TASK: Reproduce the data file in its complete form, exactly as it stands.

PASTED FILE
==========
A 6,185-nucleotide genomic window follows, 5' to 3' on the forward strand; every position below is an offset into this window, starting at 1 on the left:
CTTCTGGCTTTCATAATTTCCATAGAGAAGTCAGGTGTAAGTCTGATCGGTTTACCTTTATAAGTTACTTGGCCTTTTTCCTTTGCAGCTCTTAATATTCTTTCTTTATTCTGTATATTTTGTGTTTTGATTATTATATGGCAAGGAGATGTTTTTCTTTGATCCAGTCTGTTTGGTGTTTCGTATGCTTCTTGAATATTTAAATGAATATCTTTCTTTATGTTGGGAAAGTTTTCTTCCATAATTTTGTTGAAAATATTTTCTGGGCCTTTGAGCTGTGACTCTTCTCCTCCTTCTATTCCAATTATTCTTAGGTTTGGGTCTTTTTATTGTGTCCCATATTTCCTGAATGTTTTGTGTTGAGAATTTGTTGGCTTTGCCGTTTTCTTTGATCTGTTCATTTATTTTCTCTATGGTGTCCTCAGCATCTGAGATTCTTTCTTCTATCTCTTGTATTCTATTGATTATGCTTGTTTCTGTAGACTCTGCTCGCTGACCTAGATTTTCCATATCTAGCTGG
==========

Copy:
A 6,185-nucleotide genomic window follows, 5' to 3' on the forward strand; every position below is an offset into this window, starting at 1 on the left:
CTTCTGGCTTTCATAATTTCCATAGAGAAGTCAGGTGTAAGTCTGATCGGTTTACCTTTATAAGTTACTTGGCCTTTTTCCTTTGCAGCTCTTAATATTCTTTCTTTATTCTGTATATTTTGTGTTTTGATTATTATATGGCAAGGAGATGTTTTTCTTTGATCCAGTCTGTTTGGTGTTTCGTATGCTTCTTGAATATTTAAATGAATATCTTTCTTTATGTTGGGAAAGTTTTCTTCCATAATTTTGTTGAAAATATTTTCTGGGCCTTTGAGCTGTGACTCTTCTCCTCCTTCTATTCCAATTATTCTTAGGTTTGGGTCTTTTTATTGTGTCCCATATTTCCTGAATGTTTTGTGTTGAGAATTTGTTGGCTTTGCCGTTTTCTTTGATCTGTTCATTTATTTTCTCTATGGTGTCCTCAGCATCTGAGATTCTTTCTTCTATCTCTTGTATTCTATTGATTATGCTTGTTTCTGTAGACTCTGCTCGCTGACCTAGATTTTCCATATCTAGCTGG